Let's jump in our time machines and travel back to the off season between 2011 and 2012. Or just use your memory; that's probably easier. 2011 was a big disappointment; after a hot start, the Rockies performed a long slow fade through the rest of the year. Jorge de la Rosa's arm went kablooie in May, every acquisition disappointed, and Ty Wigginton got 446 at bats. They threw in the towel at the trade deadline and shipped Ubaldo Jimenez to Cleveland.
It wasn't supposed to be that way. In the four seasons from 2007 through 2010, the Rockies had 3 winning years. Carlos Gonzalez and Troy Tulowitzki were coming off huge, healthy years (well, Tulo missed a month, but what else is new). The rotation looked really solid after Ubaldo's huge 2010, and Jhoulys Chacin, Jason Hammel, and de la Rosa were coming back. But the worst case scenario happened and the Rockies stumbled to a 73 and 89 record.
Anyway, I don't mean to dredge up bad memories, but that sets the context for the 2012 off season. 2011 was a disappointing year, but it felt like an outlier. The core was still intact and the under-performers were mostly jettisoned. The pitching was going to be a question mark, but the front office wanted one more consistent offensive performer. So they went a-knocking on Michael Cuddyer's front door (or called his agent, whatever).
The terms: 3 years, $31.5M, the biggest contract the Rockies had ever given a position player from outside the organization. The Rockies hoped they were acquiring a durable, consistent veteran to plug into right field for the departing Seth Smith, and possibly as a Helton replacement down the road. He was to be another legitimate threat in the lineup behind Cargo and Tulo. His last three years in Minnesota were pretty good; Cuddyer averaged 636 plate appearances and a 116 wRC+.
So naturally, 2012 was a debacle. He only managed 394 PA and a 101 wRC+ (in other words, 1 percent better than an average hitter) while fighting an oblique injury. Defensive metrics rated him poorly in the outfield, and as a result he managed only 0.7 WAR. Not a great return on 10 million dollars. Man, 2012 sucked.
2013 was a different story though, as Cuddyer's bat returned with a vengeance. At 34 he put up the best offensive season of his career, accruing a triple slash line (AVG/OBP/SLG) of .331/.389/.530, good for a 140 wRC+. He hit nearly as well on the road as he did at home, too (148 wRC+ home, 136 road). This was far better than anyone had any right to expect from Cuddyer when he signed. Any rational person would laugh you out of the building if you told them that Cuddyer would win the batting title in 2013, but baseball is often not a rational sport.
He still missed a little bit of time with a neck injury, so he only appeared in 130 games. Obviously, we know that he played enough to qualify for the batting title.
Here's the thing though, and don't quote me on this, but baseball players have to do more stuff than just hit (in the National League at any rate). They also have to play defense and run the bases and do magic tricks. Unfortunately, by most measures, Cuddyer was pretty lousy at one of those things.
Fangraphs, which uses the metric Ultimate Zone Rating to measure defense, believed Cuddyer was perfectly average at first base. But he only logged 109 innings at first. He played 992 innings in right field, where UZR just flat out did not like him. At -13.4 runs below average, he cost the Rockies nearly a win and a half with his glove (though to be more accurate, it was his legs that held him back; his range was terrible). Defensive Runs Saved (Baseball Reference's metric) had him at -16 runs on the year. And Cuddyer isn't one of those guys like Dexter Fowler or Carlos Gonzalez who passes the eye test; he looks like a bit of a galoot out there.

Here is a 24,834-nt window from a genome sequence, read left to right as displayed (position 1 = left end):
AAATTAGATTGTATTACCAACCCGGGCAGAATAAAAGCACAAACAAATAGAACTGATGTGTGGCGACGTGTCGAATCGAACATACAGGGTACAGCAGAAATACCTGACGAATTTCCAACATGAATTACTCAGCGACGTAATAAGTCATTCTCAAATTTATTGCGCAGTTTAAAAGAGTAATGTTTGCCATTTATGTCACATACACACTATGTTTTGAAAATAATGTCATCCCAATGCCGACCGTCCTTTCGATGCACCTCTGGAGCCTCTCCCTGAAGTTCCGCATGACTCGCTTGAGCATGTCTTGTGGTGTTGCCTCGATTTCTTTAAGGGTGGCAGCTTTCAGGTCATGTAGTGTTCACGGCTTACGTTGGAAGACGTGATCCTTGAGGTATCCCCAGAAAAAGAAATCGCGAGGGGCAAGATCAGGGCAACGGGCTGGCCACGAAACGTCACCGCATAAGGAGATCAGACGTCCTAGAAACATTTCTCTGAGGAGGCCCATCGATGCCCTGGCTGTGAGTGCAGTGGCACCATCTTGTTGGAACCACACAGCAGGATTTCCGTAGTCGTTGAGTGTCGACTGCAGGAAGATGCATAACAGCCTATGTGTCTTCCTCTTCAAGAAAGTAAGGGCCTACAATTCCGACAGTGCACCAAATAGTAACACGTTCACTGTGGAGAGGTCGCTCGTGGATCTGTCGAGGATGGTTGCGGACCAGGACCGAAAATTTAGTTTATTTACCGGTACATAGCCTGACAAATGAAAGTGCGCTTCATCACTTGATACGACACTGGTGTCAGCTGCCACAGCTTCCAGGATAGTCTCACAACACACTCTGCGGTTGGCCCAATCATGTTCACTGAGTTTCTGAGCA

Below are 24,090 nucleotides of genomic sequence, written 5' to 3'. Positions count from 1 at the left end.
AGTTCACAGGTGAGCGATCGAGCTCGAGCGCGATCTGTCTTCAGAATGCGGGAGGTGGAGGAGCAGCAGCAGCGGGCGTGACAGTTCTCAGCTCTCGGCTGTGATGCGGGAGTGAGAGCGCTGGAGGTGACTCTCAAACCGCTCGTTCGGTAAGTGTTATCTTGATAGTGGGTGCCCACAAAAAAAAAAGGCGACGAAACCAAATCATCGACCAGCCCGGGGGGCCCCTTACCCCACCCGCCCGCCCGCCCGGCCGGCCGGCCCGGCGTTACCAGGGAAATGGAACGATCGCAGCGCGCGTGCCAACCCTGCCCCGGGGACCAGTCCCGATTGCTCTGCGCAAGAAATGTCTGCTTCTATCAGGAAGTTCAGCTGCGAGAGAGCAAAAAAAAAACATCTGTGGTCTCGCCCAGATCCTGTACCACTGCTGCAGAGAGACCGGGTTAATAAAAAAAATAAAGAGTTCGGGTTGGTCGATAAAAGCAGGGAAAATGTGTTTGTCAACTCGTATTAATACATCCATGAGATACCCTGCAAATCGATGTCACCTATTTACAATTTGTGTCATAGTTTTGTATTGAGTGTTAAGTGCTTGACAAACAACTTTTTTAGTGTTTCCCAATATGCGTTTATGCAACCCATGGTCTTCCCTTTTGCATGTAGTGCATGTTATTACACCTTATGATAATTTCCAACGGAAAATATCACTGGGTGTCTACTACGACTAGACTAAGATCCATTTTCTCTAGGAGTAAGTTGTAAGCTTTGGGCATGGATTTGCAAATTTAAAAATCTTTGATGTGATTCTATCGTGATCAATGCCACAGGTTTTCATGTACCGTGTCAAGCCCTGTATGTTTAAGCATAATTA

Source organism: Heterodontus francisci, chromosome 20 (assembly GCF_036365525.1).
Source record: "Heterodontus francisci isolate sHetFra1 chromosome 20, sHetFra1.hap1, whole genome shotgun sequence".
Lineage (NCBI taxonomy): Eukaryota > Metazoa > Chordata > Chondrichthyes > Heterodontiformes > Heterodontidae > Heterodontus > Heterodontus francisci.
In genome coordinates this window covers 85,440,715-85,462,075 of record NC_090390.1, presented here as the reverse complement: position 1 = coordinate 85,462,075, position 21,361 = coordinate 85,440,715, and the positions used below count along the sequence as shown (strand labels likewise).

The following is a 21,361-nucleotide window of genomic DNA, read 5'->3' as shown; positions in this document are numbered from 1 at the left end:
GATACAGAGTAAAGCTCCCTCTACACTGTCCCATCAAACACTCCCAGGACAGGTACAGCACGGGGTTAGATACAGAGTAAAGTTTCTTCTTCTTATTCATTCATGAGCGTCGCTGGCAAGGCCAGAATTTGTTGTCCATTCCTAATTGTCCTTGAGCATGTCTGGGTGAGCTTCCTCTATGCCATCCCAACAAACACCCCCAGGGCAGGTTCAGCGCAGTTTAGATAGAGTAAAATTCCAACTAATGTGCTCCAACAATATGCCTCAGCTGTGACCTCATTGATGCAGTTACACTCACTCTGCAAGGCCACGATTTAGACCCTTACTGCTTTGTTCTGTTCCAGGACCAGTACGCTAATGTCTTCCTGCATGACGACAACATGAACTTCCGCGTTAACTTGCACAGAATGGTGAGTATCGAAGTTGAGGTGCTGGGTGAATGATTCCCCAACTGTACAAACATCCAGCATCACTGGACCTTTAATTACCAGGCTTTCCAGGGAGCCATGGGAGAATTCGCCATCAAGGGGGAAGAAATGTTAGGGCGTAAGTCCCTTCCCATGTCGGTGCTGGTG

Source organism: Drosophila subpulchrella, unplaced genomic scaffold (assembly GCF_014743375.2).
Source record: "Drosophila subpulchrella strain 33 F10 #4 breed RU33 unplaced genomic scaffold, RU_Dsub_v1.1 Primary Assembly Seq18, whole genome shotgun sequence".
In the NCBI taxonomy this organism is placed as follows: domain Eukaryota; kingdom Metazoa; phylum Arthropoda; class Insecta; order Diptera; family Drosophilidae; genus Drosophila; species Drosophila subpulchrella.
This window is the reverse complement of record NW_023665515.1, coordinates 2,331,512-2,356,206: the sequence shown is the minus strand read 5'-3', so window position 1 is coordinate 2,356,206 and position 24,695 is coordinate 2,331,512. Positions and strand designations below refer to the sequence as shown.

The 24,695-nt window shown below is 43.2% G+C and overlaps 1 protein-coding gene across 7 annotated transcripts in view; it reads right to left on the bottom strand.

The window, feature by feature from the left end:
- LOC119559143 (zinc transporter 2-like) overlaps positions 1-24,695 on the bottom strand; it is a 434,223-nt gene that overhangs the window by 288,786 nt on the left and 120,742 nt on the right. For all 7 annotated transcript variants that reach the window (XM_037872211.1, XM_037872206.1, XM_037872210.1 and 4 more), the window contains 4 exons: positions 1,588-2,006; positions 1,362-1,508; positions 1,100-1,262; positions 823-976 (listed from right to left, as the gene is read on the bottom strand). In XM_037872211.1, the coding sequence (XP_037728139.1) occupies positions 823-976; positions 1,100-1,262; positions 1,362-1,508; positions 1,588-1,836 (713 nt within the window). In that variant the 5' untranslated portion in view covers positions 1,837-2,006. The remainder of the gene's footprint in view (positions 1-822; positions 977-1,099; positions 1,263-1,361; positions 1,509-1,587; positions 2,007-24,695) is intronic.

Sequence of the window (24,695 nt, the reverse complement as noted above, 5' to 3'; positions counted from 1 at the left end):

|Michael Cuddyer - 2013||130||540||20||74||84||10||8.50%||18.50%||0.382||0.331||0.389||0.53||0.396||140||1.1||25.6||-18.5||2.5||2|
It feels weird to give a guy with a batting line that pretty less than an A-, but I think the defensive issues are too substantial. When you play one of the easiest positions, and play it that poorly, you're going to lose a lot of value. Cuddyer ended up being that offensive rock the front office was looking for; unfortunately, it wasn't enough to pull the team out of the NL West cellar.
Michael Cuddyer will head into his 35 year old season feeling pretty good about himself. It's the last year on his contract with the Rockies, and he'll be looking to position himself to pick up another big deal.
Rockies owner Dick Monfort indicated in a letter to season ticket holders that Cuddyer will probably be predominantly a first baseman in 2014 (barring the acquisition of a first baseman). This is a wise move. His defense in the outfield is pretty consistently terrible, while he's probably neutral at first. He ought to pick up some value simply by virtue of playing a position that requires less range.
Offensively, I see no scenario where he doesn't regress in 2014. It's one thing to have the best season of your career at age 34; repeating it is whole different can of pine tar. Cuddyer's line was buoyed by a .382 BABIP, 3rd highest in the Majors. I'll give you 100 to 1 odds that goes down next year.
The question is how much the offense will decline. Cuddyer's at that age where decline can strike swiftly. Steamer, a projection system on the Fangraphs player page, predicts he'll hit .290/.351/.494, which seems pretty reasonable to me. That's still a very respectable line, and would be a pretty significant upgrade over Todd Helton's 2013.
Cuddyer will have to have a very good (ie, 3 WAR or better) 2014 to make his deal a win for the Rockies. Injuries and bad defense have limited his contributions to the team. Nevertheless, Cuddyer has been a consummate professional during his time with the Rockies. He's been fun to watch, and hopefully he'll contribute to a winning year for the 2014 squad.